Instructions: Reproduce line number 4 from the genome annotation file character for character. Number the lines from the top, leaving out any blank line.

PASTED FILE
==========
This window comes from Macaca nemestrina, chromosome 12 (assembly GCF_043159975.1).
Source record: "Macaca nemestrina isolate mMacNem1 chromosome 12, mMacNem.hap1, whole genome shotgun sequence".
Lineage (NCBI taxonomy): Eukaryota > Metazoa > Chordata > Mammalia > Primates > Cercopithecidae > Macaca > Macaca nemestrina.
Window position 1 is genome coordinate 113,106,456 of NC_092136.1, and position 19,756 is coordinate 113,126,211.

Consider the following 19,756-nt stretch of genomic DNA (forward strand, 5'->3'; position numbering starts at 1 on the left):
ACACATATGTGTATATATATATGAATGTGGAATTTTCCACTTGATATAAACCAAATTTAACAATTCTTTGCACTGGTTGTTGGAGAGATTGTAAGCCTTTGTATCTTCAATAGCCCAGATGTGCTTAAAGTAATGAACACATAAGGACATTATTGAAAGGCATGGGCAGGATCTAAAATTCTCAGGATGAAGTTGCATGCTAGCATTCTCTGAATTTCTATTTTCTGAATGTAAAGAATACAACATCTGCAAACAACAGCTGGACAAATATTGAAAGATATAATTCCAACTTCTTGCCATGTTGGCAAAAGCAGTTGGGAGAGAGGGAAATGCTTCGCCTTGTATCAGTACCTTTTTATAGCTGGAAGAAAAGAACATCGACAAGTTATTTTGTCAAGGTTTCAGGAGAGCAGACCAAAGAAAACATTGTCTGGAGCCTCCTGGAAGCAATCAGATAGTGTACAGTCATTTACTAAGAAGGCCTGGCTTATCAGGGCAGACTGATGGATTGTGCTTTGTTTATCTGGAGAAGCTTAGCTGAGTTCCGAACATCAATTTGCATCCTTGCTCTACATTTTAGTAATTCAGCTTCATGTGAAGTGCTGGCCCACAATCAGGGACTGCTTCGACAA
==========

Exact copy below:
Window position 1 is genome coordinate 113,106,456 of NC_092136.1, and position 19,756 is coordinate 113,126,211.